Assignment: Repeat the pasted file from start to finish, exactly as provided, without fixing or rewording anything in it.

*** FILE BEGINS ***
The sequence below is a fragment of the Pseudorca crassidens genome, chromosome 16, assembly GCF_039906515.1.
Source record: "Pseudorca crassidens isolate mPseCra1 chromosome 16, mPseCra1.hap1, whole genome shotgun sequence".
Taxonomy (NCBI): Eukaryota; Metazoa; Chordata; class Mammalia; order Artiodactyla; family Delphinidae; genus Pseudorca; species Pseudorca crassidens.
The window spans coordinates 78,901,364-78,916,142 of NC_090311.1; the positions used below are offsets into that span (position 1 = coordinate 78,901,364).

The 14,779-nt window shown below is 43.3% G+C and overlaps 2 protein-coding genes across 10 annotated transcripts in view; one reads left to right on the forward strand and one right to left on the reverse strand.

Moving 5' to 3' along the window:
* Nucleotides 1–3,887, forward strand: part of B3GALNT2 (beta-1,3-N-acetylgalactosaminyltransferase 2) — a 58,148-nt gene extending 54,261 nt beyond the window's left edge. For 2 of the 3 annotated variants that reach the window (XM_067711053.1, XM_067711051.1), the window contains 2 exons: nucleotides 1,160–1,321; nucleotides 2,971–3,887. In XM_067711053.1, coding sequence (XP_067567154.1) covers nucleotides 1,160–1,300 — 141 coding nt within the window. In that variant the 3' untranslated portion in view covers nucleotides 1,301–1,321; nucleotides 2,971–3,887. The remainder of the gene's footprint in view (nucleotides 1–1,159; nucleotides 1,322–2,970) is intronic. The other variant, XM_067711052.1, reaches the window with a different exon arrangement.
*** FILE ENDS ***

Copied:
The sequence below is a fragment of the Pseudorca crassidens genome, chromosome 16, assembly GCF_039906515.1.
Source record: "Pseudorca crassidens isolate mPseCra1 chromosome 16, mPseCra1.hap1, whole genome shotgun sequence".
Taxonomy (NCBI): Eukaryota; Metazoa; Chordata; class Mammalia; order Artiodactyla; family Delphinidae; genus Pseudorca; species Pseudorca crassidens.
The window spans coordinates 78,901,364-78,916,142 of NC_090311.1; the positions used below are offsets into that span (position 1 = coordinate 78,901,364).

The 14,779-nt window shown below is 43.3% G+C and overlaps 2 protein-coding genes across 10 annotated transcripts in view; one reads left to right on the forward strand and one right to left on the reverse strand.

Moving 5' to 3' along the window:
* Nucleotides 1–3,887, forward strand: part of B3GALNT2 (beta-1,3-N-acetylgalactosaminyltransferase 2) — a 58,148-nt gene extending 54,261 nt beyond the window's left edge. For 2 of the 3 annotated variants that reach the window (XM_067711053.1, XM_067711051.1), the window contains 2 exons: nucleotides 1,160–1,321; nucleotides 2,971–3,887. In XM_067711053.1, coding sequence (XP_067567154.1) covers nucleotides 1,160–1,300 — 141 coding nt within the window. In that variant the 3' untranslated portion in view covers nucleotides 1,301–1,321; nucleotides 2,971–3,887. The remainder of the gene's footprint in view (nucleotides 1–1,159; nucleotides 1,322–2,970) is intronic. The other variant, XM_067711052.1, reaches the window with a different exon arrangement.